Haworth says that markets, nevertheless, have already begun pricing in the prospects of a downturn. “Even without the inversion, there are expectations built into many economists’ projections that we’ll experience an economic contraction in 2023,” says Haworth. However, given that the economy continues to grow, albeit at a slower pace, investors may be looking for signs that a recession can be avoided in the near term.
Haworth says there are specific factors that bear watching to determine the direction of the economy in 2023. “We’ve seen a clear slowdown in the housing market, with higher mortgage rates making homes less affordable,” says Haworth. “Now we have to watch what’s happening with personal incomes.” He believes the key signals about future economic strength will come down to whether the labor market experiences a sustained uptick in layoffs that ultimately leads to rising unemployment. Recent data shows the unemployment rate at 3.4%, the lowest level in 50 years.2 To this point, the strength of the labor market has helped keep the economy on track.
Beginning with the last recession, triggered by the onset of the COVID-19 pandemic in early 2020, the Fed reduced the short-term federal funds target rate to near zero percent, which helped keep rates on short-term government debt securities low. At the same time, the Fed began making monthly purchases of Treasury bonds and mortgage-backed securities, a step that helped moderate interest rates on the long end of the yield curve.
“Even without the inversion, there are expectations built into many economists’ projections that we’ll experience an economic contraction in 2023.”
Rob Haworth, senior investment strategy director at U.S. Bank
Once inflation emerged as a persistent concern in 2021, the Fed shifted its strategy. It eventually ended its bond purchases in March 2022 and began to reduce its more than $8 trillion in asset holdings. By playing less of a role in the broader bond market, one result could be that long-term interest rates move higher. In fact, interest rates rose significantly across the board in 2022. Yet after peaking at 4.25% in October, yields on 10-year Treasuries backed off and have remained below 4% since early November.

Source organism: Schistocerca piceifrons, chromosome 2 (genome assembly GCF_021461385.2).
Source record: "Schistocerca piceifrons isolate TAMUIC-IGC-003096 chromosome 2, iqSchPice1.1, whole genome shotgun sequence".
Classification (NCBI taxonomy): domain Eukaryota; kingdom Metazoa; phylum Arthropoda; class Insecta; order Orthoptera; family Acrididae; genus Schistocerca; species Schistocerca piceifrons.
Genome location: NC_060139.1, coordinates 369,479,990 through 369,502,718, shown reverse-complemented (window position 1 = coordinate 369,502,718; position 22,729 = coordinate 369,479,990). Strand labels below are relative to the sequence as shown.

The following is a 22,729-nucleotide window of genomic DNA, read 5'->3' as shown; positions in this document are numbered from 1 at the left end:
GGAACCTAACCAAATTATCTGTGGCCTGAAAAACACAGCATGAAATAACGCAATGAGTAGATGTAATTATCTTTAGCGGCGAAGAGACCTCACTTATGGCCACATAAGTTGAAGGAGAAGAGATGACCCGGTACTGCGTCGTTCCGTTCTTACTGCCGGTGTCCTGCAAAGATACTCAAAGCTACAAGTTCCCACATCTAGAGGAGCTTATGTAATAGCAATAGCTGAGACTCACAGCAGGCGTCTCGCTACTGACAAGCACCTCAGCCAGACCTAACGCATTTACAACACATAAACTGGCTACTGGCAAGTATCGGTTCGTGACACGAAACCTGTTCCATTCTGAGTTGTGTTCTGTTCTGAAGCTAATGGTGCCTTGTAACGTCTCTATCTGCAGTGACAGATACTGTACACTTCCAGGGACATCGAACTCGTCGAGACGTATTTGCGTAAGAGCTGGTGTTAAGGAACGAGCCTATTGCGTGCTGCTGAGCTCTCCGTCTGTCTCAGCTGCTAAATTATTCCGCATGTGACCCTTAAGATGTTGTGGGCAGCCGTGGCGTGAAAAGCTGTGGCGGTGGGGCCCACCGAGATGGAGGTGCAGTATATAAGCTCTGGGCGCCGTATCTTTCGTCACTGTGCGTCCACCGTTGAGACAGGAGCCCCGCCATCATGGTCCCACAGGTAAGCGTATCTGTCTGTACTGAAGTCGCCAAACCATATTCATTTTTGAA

Short-term rates in the broader bond market tend to respond to the Fed’s strategy related to the target federal funds rate it controls. The Fed raised the fed funds rate from near 0% prior to March 2022 to the 4.50% to 4.75% range by February 2023. Since the Fed altered its strategy, yields on 3-month U.S. Treasury bills jumped, from 0.01% at the end of 2021 to well above 4% today. More Fed rate hikes are expected in 2023, though Fed officials have indicated those increases will be more modest than what occurred in 2022. Even so, it could continue to have the effect of pushing short-term interest rates higher across the broader bond market. Haworth believes that as the Fed sets monetary policy, it’s paying close attention to the impact on the bond market in the hopes of reestablishing a normal yield curve. He points out that the Fed has many tools available to try to influence yields at different maturities in order to effectively achieve its goals of cooling off inflation while avoiding a recession.
The outlook for the U.S. economy in 2023 has become a bit cloudier in recent months. After growing at a rate of 5.9% as measured by Gross Domestic Product (GDP) in 2021, the economy expanded by just 2.1% in 2022.3 The Fed’s money tightening measures are designed to temper economic growth with the aim of slowing inflation. The question now is whether the Fed can succeed in its inflation-fighting strategy without pushing the economy into a recession.
Haworth is watching how corporations react to the inverted yield curve. Most companies managed to maintain a strong financial position through 2022, but Haworth says corporate revenue and earnings will be under increasing pressure. “There is less of a payoff from capital spending in the current interest rate environment,” says Haworth. “This could ultimately be one factor driving the economy toward a recession.” Consumer spending is the other important factor affecting the economic outlook, and to this point, it has remained positive.